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Robert Sheckley
Orb, 216 pages

Robert Sheckley
Robert Sheckley was born in Brooklyn, New York, and raised in New Jersey. He went into the U.S. Army after high school and served in Korea. After discharge he attended New York University, graduating with an arts degree. He began to sell stories to all the science-fiction magazines soon after his graduation, producing several hundred stories over the next several years. During this time, he also wrote 15 episodes for the television series, Captain Video. He wrote 60 short-short stories that were read aloud by Basil Rathbone on Monitor Radio. His first novel, Immortality, Inc., was produced as the movie Freejack, starring Emilio Esteban, Mick Jagger and Renee Russo. He died in a Poughkeepsie hospital on December 9, 2005 following surgery for a brain aneurysm in late November.

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Past Feature Reviews
A review by Greg L. Johnson

The nature of reality, and the consequences of living in a universe where reality seems to depend to some extent on our own perceptions and expectations is one of those topics that inspires writers to deep and serious discussions packed with insight into the human condition and its place in a hostile universe. Thank goodness, then, that Robert Sheckley came along to skewer all those pretentious and serious discussions with a series of novels that took serious subjects like philosophy, cosmology, and the nature of reality and mixed them all up into one hilarious concoction that left his readers certain that even if the nature of reality is not readily comprehensible, it sure is funny.

Mindswap ostensibly chronicles the adventures of one Marvin Flynn, a young man who longs to travel the galaxy but can't afford to go anywhere off Earth. The alternative is mind-swapping, a process by which one being swaps bodies with another being from a different planet, thus allowing for the pleasure of travel much less expensively. Mind-swapping is reputed to be dangerous, but Marvin goes against his friend's advice and tries it anyway. His adventures begin on Mars, and when Marvin discovers that the Martian with whom he has swapped bodies is a criminal who has stolen Marvin's body, things quickly get progressively weirder and funnier.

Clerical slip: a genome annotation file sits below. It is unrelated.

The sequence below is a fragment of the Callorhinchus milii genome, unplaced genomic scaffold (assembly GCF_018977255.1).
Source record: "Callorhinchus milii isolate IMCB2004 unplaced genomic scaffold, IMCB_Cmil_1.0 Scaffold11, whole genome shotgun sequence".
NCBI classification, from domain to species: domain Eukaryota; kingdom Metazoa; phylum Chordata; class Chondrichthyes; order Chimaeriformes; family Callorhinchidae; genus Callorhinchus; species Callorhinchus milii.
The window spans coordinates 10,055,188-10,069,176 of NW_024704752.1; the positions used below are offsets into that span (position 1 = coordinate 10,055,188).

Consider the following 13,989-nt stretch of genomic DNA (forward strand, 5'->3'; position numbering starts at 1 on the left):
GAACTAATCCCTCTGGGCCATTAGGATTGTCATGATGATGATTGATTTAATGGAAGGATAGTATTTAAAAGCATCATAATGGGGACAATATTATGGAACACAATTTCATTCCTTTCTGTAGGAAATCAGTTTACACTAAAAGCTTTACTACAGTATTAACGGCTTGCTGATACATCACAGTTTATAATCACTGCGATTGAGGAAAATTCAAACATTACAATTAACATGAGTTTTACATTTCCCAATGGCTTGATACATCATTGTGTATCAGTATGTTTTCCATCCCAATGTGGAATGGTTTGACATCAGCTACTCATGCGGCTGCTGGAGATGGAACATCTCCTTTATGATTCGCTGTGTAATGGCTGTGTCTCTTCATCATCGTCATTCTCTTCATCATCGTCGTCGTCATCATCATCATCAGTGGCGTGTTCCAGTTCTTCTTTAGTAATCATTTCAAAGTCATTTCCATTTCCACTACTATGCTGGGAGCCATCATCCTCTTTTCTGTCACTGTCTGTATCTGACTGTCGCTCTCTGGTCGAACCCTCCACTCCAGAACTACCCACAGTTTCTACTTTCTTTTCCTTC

Sheckley's brand of humor is based on parody, allusion, satire, and word-play with ideas from all walks of popular culture and history, but especially from the conventions and traditions of science fiction and related genres. Some readers may feel they've wandered into a Douglas Adams novel, but with the ideas-per-page quotient turned way up and the laughs more dependent on what's being said than on who's saying it. Adams is, in truth, a descendant of Sheckley's brand of humor and few of Sheckley's science fiction contemporaries in the 60s could match him for his combination of absurd wit and penetrating satire. Philip K. Dick shared Sheckley's appreciation for the fluidity of reality, but while Dick used humor as on opening to help get at the moral and philosophical issues he was interested in, Sheckley seems to find the concept of a variable reality funny in and of itself. His jokes, quips, and pastiches have no ulterior motives or hidden messages, unless that message is simply that the universe and the way we perceive it is the funniest thing that there could ever be.

That feeling that the universe is at its most basic an absurd and funny place gives Sheckley's humor a distinguished place in the annals of science fiction humor. Douglas Adams came close at times, Keith Laumer found it in some of the Retief stories, R.A. Lafferty could mix folk humor and SF to much the same affect, but, at his best, no one else has matched Robert Sheckley in sheer number of laughs per page. If you've never experienced Sheckley's particular take on the absurdity of reality and life in it, Mindswap, one of his most consistently funny books, is a perfect place to start.

Copyright © 2006 by Greg L. Johnson

Reviewer Greg L. Johnson longs for the days when hip teen-agers conversed in Pidgin Spanish-Afrikaans and read James Joyce Comics. His reviews also appear in the The New York Review of Science Fiction.

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